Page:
So where is the twist? 

Let me continue to play with a few more observations.
Why a sheep?  Why a woman?

In the society of Jesus’ day, both shepherds and women,
along with many other classes of people,
      existed on the margins of society.

They were not included in the ‘A’ social guest list.
They had no status, were landless and poor, and not to be trusted.
Certainly not candidates for ‘the kingdom’.

And by naming them, Luke indicates they were indeed part of the general group
called ‘toll collectors and sinners’…
      Those seeking the company of Jesus.
      Those the pharisees and the scribes, if we accept Luke's comments or bias,
                apparently complained about and rejected.

So some tension seems to be highlighted in these stories.
Along with some overriding negative feelings,
often overlooked or ruled out by other commentators.

And unravelling the stories further…
The world of the parable, is in the midst of ordinary everyday life.
      Sheep go missing.
      Women lose coins.
      Sons get angry.
      Stewards cheat.
      A judge cares little about justice.
      A harvest is only average.

The stories themselves are about things of little intrinsic value
in the ordinariness of life.
      One sheep.
      One coin.

So too is the kingdom or realm or empire of God.
And that’s the twist.

The realm of God is less grand, and less than anticipated.
It includes those who are usually or always, excluded.

So we have a couple of stories which say:
      We are unable to predict the outcome
                  when the resolution is always unexpected.

Pretty ordinary, really!
I invite you to ponder that some more.


Surprise, extravagance, and joy charactise these parables (Donahue 1988:150).
Likewise, “Jesus’ teachings about God’s reign were fresh and surprising,”
also notes theologian Hal Taussig again.
“His teachings were so striking that usually his hearers were inspired, shocked, or actively puzzled.  When he spoke, the clever social 
involvement of his teachings called people to self-examination and new relationships” (Taussig 1999: 22, 23).

Like Jesus, the people who effectively invite us to change our world view of events or people or relationships,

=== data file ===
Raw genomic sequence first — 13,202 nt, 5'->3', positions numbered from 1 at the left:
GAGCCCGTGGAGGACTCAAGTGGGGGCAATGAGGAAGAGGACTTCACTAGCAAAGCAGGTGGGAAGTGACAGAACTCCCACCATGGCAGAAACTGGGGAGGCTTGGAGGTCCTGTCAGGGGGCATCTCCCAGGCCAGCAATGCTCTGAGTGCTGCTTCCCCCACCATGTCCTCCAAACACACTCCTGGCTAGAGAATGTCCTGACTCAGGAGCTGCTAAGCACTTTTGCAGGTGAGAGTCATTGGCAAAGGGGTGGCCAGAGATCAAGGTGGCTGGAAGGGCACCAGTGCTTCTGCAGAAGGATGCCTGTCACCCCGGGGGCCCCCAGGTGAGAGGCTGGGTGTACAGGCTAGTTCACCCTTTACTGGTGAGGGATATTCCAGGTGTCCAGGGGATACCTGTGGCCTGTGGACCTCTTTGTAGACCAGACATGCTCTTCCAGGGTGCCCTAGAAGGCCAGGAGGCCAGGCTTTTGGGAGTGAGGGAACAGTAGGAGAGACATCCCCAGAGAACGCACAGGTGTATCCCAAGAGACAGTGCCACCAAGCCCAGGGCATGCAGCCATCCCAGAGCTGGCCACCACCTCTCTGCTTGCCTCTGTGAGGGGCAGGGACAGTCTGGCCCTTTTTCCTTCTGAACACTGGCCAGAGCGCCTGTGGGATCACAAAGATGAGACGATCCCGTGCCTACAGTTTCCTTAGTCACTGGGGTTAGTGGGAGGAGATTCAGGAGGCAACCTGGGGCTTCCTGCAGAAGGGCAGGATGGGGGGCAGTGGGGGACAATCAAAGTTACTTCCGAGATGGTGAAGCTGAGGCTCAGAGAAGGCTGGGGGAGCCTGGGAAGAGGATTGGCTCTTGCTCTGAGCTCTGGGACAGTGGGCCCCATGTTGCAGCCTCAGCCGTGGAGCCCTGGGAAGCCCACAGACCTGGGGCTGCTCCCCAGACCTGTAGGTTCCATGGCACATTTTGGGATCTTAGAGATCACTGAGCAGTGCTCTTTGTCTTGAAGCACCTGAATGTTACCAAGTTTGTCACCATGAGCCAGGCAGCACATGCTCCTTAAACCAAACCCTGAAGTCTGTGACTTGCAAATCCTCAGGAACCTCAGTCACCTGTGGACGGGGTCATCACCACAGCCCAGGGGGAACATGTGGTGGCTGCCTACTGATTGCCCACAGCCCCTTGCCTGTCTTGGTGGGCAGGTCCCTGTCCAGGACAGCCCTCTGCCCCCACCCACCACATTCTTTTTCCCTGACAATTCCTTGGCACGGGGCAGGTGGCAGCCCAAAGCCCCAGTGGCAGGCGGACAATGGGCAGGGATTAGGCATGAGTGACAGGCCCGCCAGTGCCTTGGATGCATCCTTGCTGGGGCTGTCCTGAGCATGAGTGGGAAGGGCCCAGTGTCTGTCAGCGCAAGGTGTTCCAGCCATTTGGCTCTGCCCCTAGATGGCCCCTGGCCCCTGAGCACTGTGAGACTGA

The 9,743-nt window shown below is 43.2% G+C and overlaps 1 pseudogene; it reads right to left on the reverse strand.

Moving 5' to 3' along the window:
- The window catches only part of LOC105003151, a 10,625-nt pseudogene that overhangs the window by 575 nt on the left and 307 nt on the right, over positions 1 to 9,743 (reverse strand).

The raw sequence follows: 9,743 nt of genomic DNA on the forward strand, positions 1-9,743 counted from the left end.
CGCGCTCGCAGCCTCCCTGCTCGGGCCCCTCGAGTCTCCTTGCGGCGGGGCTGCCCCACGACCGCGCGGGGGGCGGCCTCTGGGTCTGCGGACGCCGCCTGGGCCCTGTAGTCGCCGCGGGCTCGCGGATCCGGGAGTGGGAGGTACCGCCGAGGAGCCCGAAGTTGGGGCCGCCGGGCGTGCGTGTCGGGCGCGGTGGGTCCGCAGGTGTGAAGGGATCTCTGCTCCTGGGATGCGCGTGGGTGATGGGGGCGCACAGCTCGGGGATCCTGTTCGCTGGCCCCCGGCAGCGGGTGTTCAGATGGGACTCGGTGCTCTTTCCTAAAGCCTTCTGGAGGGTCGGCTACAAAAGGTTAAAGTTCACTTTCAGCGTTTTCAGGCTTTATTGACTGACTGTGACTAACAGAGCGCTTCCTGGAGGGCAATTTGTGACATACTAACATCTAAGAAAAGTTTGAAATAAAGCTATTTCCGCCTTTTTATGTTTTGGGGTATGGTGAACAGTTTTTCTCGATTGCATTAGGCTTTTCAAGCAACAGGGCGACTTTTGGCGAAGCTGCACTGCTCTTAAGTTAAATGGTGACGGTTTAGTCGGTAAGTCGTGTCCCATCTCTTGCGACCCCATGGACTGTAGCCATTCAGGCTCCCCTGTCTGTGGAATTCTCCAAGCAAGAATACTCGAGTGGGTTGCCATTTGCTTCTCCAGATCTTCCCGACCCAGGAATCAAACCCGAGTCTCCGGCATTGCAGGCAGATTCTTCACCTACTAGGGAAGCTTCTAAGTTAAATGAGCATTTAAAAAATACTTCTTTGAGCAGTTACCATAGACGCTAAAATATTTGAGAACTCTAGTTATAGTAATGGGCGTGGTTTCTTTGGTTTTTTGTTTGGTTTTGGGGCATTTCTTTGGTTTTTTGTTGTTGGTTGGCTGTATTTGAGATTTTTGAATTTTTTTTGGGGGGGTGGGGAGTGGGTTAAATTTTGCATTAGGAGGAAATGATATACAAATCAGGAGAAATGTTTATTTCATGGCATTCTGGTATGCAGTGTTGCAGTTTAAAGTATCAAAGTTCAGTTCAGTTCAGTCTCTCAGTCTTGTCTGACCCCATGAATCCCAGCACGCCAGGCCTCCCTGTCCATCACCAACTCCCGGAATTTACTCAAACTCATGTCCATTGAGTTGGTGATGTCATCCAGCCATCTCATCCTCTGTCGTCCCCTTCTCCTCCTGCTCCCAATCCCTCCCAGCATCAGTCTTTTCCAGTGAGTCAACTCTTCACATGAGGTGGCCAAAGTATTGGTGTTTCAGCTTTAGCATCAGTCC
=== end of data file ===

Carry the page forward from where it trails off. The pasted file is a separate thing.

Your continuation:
are not the televangelists or the fundamentalists who often scream about other people's ‘sin’, 
      or the politicians who preach fear and insecurity in the hope of re-election.

But those whose lives proclaim an alternative.
A new vision of what could be.

And that requires living without reservation
into a completely open future.

(PS: This is the closest Sunday to the anniversary of 9/11 in America - the attack on the Twin Towers.
This week I came across this statement from my friend Rabbi Arthur Waskow... If you check back to my sermon on Anger (15/8/2010) you will read the context for this statement...
“The Inquisition burned the Talmud.  Nazis, on 10 May 1933, burned thousands of books - among them the works of Albert Einstein, Sigmund Freud, André Gide, Maxim Gorki, George Grosz, Ernest Hemingway, Franz Kafka, and Helen Keller.
  And now we have amongst us in America some who call themselves Christians, who have called for burning the Quran, and who have chosen September 11 as the day to do so.
“The great German Jewish poet Heinrich Heine wrote in his 1820-1821 play Almansor: 'Where they burn books, they will finally also burn people'.” (Rabbi Arthur Waskow. 1/9/2010. The Shalom Centre)

Donahue, J. R.1988.  The Gospel in Parable. Metaphor, Narrative, and Theology in the Synopic Gospels. Philadelphia. Fortress Press.
Taussig, H. 1999. Jesus Before God. Santa Rosa. Polebridge Press.
Shea, J. 1984.  The Challenge of Jesus. Thomas More Association.